All too quickly, the evening drew to an end. The guests stumbled out into the darkness and retrieved their vehicles from the large gravelly car park. We, the house party, breathed a sigh of relief because the party had been successful; it always was. When I first attended these parties, we used to retire to bed and leave rearranging the furniture to the next morning. However, after a few years Margaret’s son-in-law and I agreed that it was dreadful waking up the next morning with the prospect of furniture shifting. So, we agreed that despite being tired, it was best to do this awful job before retiring for the night and while the excess adrenaline we had generated during the dancing was still flowing through our blood vessels. This proved to be a real improvement.

All of this was long ago. The house where it happened has been demolished and Robert and Margaret are no more than wonderfully warm memories. I am eternally grateful that I knew them and was able to partake in their memorable celebrations and other activities. I am pleased that they did not have to experience this covid19 pandemic, which we are enduring this year. I dread to think what their reaction would have been had they been around when the British Government had effectively ‘cancelled Christmas’ this year. Although they were not deeply religious, Christmas and the day following meant a great deal to them, as it does to many of us who have survived them.

I wonder if you know…

I do not know how many millions of people live in Calcutta, but I know it is well in excess of 14 million.

One day, a friend, M, met us in London. He told us that a mutual friend, D, was married to a woman born in Calcutta. As my wife went to school in that city, M said to her: ” You might know D’s wife.”

My wife replied: “Do you realise how many people live in Calcutta, M?”

Then after a moment, she asked; “What is her name?”

M mentioned a name. Hearing this, my wife answered: “She was a year junior to me at school.”

I thought it was amazing how small the world can seem even when a city as huge as Calcutta is being discussed.

Veggie mush

I became such close friends with my former PhD supervisor, ‘Doc’, and his wife ‘Wink’, that I accompanied them on their long summer holidays in Greece.

PLAT 77 Campsite with moon

Camping at Platamon in 1977

Every year they drove down to northern Greece with their caravan, which they towed with their aged Land Rover. I accompanied them on several journeys during the late 1970s. Also, I used to join them at their favourite camping spot, a patch of uncultivated land just south of Platamon in northern Greece. This scrub-covered sandy area is now covered by a village known as Nea Pori.

On one occasion, I arrived at Platamon on a train, which I had boarded in Belgrade. It must have been almost 11 o’ clock at night when I disembarked. I was hoping that I would find my friends camping in their usual spot.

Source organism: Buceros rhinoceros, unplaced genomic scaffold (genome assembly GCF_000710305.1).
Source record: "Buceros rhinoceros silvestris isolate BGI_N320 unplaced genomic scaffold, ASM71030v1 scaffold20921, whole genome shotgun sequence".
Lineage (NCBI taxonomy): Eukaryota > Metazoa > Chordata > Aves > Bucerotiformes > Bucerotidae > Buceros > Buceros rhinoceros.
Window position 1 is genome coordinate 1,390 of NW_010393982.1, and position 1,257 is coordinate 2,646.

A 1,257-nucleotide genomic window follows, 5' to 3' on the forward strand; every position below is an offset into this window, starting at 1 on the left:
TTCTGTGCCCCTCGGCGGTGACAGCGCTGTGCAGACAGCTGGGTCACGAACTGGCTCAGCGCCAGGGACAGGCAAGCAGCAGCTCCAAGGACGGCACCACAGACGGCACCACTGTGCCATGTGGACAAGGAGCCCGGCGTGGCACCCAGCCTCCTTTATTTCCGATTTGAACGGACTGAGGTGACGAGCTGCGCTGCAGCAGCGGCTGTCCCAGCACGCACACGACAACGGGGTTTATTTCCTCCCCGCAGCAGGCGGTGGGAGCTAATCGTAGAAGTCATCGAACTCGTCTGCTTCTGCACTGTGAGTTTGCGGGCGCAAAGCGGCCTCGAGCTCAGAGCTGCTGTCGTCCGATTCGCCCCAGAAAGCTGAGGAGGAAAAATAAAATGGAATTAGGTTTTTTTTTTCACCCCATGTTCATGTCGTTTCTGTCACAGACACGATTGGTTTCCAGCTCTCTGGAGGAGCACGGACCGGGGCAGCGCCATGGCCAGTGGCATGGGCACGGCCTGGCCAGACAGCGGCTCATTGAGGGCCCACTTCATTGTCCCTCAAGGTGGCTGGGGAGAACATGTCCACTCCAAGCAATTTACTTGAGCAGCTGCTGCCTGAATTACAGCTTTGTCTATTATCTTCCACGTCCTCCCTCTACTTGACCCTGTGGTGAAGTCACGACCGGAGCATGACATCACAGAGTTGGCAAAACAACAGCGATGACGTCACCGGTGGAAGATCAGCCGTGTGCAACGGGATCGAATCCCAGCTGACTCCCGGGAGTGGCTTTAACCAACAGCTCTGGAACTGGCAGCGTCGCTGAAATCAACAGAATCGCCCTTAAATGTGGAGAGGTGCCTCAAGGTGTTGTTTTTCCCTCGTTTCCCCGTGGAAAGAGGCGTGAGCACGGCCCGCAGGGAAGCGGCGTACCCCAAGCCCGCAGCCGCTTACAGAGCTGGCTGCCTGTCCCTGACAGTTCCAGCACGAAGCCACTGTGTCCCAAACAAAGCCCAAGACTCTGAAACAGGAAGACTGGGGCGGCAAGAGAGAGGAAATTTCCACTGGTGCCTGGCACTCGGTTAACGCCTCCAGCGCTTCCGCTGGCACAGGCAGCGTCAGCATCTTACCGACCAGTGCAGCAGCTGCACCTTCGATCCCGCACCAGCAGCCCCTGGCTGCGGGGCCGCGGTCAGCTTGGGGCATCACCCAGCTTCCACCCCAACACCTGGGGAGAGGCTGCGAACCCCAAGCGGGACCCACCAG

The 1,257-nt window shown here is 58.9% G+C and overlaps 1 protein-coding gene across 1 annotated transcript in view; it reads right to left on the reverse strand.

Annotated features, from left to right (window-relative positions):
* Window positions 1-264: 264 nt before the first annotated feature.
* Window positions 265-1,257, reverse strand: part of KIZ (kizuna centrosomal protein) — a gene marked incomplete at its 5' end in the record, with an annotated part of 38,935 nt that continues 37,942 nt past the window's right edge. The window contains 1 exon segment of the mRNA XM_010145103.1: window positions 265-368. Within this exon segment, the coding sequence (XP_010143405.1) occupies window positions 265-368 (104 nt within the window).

As I walked from the station through the village on my way to the camping spot, I passed the grocery shop that Doc and Wink always used. Its owners were sitting at a small table on the street outside it. They recognised me and invited me to join them in a drink. I was handed a tiny glass, such as one might use for shots of strong spirit, and they filled it with beer. We knocked glasses together and I downed the tiniest portion of beer that I have ever drunk. Then, they told me that my friends had arrived and were camping in their usual place. I walked there through the darkness, and saw them fast asleep under the awning. As silently as possible, I erected my tent and went to sleep. Fortunately, I did not disturb them.  

The railway station was at the north end of the centre of Platamon, well beyond the shops that Doc visited. Whenever we drove into Platamon, Wink would rush to it because there was a small newsagent’s stall near it. She was hoping to find a copy of an English newspaper. She did occasionally but it was always a few days out of date. Apart from her, there were few others in Platamon who would have wanted to read an English paper.

By the time that we returned from Platamon, the sun would have been setting for a while, and it was time for our sundowners and olives. Doc used to prepare supper (dinner, if you prefer). He often fried the fresh fish which we had just bought in Platamon. He was a good cook. The fish or meat, if we were eating that, was often accompanied by a mixture of vegetables that included onions, aubergines, peppers (green or red), and tomatoes. It never contained garlic because he did not like it. These were stirred together in a pot until they were cooked.

Doc referred to this dish as ‘veggie mush’ (pronounced ‘moosh’). When I told him that the dish, which he believed to be his own creation, resembled the classic French dish ratatouille, I could see that he was flattered that his own creation could be compared to something enjoyed by gourmets.  

The sky at Platamon was frequently cloudless. Where we were camping there was little ambient light so that the night sky could be seen easily. We used to stand looking up at the star-filled canopy that covered us. Shooting stars shot over us frequently, momentarily altering the map of celestial objects that twinkled down at us. Doc would stand with me and point out the various constellations.  He showed me how to identify the North Star. We stood in a glorious silence that was only occasionally interrupted on some evenings. Otherwise, we could neither hear the sea, the sound of whose waves were lost in the dunes that were between us and it, nor the trains that ran along the tracks a few hundred yards to the west of us.